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Working with the health sector to tackle fuel poverty

By: Shelter Scotland
Published: January 2017

Working with the health sector to tackle fuel poverty

Over thirty per cent of all Scottish households are living in fuel poverty today, despite a Scottish Government target to eradicate it by November 2016. These 748,000 households require help and support to tackle fuel poverty and this needs to be delivered in a timely, sustainable, and equitable manner.

Government-led efforts to tackle fuel poverty have largely focused on improving the energy efficiency of housing stock. Despite the successful output of many programmes and installation of energy efficiency measures, fuel poverty levels in Scotland have more than doubled since 2003, just after the Scottish Government set the target to eradicate fuel poverty by 2016. It is clear that tackling energy efficiency alone is not enough to lift families out of fuel poverty: a wider approach is needed which looks beyond the physical building and more holistically at all causes of fuel poverty and the individual experience.

The health implications of fuel poverty are well understood and widely accepted. There are examples of excellent partnership work between the health sector and energy advice sector. However, the health sector is currently underutilised in the provision and targeting of fuel poverty support.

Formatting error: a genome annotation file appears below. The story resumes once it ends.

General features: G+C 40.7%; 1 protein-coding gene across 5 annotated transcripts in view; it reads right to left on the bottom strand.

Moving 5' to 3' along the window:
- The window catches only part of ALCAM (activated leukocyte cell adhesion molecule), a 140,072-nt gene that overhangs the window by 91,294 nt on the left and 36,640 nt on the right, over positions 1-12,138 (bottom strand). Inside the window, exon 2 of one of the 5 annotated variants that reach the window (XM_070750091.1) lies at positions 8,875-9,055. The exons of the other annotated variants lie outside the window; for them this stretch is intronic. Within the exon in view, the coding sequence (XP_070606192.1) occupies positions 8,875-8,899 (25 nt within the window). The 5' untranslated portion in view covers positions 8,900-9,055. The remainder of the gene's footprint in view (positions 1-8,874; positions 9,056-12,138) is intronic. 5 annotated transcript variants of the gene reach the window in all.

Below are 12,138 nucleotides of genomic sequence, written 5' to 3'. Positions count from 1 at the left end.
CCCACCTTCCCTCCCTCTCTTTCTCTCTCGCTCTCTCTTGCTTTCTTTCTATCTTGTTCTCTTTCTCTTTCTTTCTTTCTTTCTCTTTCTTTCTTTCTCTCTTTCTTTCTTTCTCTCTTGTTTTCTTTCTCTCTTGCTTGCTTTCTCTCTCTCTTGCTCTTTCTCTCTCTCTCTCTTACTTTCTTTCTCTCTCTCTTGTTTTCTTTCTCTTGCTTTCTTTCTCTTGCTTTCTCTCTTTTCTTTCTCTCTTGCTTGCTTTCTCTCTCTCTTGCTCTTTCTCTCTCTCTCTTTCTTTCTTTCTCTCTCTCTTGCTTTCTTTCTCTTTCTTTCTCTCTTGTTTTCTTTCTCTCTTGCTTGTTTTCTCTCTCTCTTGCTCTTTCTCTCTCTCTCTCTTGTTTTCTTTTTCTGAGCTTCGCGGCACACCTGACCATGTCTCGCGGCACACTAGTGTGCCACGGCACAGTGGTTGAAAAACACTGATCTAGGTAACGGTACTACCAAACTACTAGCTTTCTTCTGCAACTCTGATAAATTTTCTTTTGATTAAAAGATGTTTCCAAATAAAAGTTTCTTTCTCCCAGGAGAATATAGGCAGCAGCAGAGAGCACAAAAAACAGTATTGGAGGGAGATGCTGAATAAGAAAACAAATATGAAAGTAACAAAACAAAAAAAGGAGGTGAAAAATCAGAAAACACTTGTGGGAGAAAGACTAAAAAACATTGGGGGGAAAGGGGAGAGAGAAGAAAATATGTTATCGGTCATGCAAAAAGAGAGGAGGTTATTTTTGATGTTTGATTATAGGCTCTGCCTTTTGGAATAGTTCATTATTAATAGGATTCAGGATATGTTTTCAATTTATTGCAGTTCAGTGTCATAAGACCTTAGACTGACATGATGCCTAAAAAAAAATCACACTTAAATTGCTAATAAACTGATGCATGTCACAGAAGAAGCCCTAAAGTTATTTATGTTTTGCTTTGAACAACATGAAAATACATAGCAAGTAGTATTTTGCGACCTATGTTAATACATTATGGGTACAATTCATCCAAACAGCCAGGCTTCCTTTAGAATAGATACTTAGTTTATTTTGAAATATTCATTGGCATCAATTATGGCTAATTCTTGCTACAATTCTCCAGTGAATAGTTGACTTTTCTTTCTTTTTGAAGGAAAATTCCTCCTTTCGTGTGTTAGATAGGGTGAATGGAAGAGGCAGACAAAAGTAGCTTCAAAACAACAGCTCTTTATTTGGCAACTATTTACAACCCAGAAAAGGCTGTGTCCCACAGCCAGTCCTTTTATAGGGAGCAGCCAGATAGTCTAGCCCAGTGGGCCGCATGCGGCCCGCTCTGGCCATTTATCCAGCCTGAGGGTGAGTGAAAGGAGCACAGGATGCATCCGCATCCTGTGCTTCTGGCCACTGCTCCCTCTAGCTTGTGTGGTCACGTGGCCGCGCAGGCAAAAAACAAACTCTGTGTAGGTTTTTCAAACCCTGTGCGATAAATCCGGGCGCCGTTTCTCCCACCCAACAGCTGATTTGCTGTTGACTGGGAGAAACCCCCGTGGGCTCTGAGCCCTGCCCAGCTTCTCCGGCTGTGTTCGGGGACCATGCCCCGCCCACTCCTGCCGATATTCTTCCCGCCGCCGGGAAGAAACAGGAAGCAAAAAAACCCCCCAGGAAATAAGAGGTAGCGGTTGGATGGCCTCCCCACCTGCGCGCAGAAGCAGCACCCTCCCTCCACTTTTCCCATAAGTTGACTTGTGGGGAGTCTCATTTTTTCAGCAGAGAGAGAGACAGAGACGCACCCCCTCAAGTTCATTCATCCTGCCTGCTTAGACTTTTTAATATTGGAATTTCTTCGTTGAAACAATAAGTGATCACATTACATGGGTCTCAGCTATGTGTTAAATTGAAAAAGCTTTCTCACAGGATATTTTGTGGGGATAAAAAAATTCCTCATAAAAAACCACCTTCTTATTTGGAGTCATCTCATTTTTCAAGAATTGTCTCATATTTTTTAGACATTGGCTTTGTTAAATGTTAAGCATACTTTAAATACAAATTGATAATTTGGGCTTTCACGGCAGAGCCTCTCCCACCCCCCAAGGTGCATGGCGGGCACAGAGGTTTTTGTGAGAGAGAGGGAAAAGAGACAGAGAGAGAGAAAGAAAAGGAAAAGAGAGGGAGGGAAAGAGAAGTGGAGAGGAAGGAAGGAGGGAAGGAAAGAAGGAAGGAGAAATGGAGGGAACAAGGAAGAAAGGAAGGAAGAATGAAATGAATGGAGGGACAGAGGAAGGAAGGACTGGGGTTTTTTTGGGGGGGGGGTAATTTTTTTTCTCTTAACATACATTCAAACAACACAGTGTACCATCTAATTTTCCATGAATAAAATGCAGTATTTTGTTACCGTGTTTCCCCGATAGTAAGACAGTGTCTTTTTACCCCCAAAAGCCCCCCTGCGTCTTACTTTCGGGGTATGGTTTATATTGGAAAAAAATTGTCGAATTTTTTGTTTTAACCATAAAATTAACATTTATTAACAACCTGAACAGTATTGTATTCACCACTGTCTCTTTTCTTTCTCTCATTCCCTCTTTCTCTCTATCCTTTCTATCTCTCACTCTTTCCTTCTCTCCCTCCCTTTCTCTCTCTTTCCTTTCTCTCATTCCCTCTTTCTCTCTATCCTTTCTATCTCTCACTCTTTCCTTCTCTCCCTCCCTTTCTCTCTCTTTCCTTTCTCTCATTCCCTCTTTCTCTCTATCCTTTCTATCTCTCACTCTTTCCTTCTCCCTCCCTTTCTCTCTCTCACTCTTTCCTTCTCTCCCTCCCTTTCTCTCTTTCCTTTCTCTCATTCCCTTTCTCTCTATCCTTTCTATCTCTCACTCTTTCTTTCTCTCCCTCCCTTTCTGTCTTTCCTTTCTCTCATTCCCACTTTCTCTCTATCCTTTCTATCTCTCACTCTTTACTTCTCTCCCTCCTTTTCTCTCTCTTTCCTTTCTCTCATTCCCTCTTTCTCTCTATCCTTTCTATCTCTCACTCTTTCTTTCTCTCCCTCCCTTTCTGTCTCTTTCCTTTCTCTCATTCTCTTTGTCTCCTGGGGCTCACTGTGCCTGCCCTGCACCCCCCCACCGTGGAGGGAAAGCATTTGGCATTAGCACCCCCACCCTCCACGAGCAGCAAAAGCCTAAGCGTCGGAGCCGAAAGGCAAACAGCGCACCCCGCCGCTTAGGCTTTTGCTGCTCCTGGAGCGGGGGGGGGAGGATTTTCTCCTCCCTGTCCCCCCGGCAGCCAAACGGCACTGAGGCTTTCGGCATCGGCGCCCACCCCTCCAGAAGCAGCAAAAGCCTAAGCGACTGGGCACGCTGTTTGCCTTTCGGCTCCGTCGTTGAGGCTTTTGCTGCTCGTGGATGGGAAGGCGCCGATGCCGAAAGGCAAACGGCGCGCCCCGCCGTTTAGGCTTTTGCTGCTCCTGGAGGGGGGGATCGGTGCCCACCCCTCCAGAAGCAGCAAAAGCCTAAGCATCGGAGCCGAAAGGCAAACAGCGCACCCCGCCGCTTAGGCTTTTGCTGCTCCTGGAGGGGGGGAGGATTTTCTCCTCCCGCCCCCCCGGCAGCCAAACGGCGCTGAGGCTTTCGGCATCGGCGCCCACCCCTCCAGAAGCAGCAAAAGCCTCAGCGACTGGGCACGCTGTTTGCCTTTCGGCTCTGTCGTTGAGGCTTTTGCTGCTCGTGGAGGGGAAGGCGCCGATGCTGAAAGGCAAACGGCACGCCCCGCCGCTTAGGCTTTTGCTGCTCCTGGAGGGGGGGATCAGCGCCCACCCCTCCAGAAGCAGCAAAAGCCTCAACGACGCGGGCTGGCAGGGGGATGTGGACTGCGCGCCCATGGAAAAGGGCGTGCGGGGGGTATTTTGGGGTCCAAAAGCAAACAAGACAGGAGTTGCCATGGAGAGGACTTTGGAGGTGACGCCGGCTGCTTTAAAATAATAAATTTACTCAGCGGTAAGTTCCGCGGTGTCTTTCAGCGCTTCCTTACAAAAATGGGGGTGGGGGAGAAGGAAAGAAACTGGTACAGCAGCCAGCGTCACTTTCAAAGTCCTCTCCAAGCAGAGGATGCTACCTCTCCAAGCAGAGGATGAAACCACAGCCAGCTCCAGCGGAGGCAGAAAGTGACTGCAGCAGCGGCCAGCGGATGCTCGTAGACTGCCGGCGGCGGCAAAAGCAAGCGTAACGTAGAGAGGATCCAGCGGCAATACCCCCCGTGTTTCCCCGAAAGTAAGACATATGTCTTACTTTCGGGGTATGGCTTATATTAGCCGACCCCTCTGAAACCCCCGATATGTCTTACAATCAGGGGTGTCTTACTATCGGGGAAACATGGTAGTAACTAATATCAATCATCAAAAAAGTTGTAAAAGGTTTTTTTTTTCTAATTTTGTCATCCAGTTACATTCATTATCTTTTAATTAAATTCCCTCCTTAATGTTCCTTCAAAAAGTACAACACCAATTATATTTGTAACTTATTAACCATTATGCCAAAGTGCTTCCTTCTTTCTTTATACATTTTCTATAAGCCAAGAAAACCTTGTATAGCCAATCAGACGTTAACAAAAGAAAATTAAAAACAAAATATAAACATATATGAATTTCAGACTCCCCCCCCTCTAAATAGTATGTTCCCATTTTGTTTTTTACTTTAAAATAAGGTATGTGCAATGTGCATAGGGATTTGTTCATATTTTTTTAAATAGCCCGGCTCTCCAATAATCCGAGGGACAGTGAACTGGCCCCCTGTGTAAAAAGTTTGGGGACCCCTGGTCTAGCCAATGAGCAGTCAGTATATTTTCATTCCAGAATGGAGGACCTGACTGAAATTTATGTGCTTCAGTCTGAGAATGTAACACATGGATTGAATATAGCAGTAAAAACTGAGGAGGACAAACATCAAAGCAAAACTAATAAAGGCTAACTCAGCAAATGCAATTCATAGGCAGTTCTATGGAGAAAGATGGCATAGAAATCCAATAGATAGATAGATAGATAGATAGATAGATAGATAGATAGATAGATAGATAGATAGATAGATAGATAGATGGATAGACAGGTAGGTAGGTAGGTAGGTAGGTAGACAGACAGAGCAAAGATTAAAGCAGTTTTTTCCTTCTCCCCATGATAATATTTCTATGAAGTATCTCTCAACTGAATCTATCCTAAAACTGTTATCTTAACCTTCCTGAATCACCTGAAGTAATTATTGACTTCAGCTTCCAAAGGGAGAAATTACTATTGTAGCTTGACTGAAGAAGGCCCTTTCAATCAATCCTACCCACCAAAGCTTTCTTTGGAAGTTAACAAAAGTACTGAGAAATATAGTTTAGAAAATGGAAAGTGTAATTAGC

The health and social care workforce needs to be adequately supported and resourced to help support people in or vulnerable to fuel poverty. It needs to be made as easy as possible for the health sector to engage in this agenda.

RECOMMENDATION 1: A new fuel poverty strategy must be developed as soon as possible, as well as new targets to tackle fuel poverty including interim targets to track progress.

RECOMMENDATION 2: A new fuel poverty strategy and Warm Homes Bill must take into consideration all drivers of and possible solutions to fuel poverty.

RECOMMENDATION 3: A cross-sectoral approach is needed to tackle the plight of fuel poverty and this should be built in to any future fuel poverty strategy.

RECOMMENDATION 4: Learning from existing pilots and projects should be analysed holistically to understand what works and what the barriers are, to encourage greater partnership work between the health sector and energy advice sector.

RECOMMENDATION 5: Fuel poverty issues should be included as part of core health inequalities training. This training should be made available at an early stage of practitioner professional development, and should be mainstreamed across departments.

RECOMMENDATION 6: Potential trigger points for fuel poverty identification and action should be investigated to embed this work into standard NHS practice.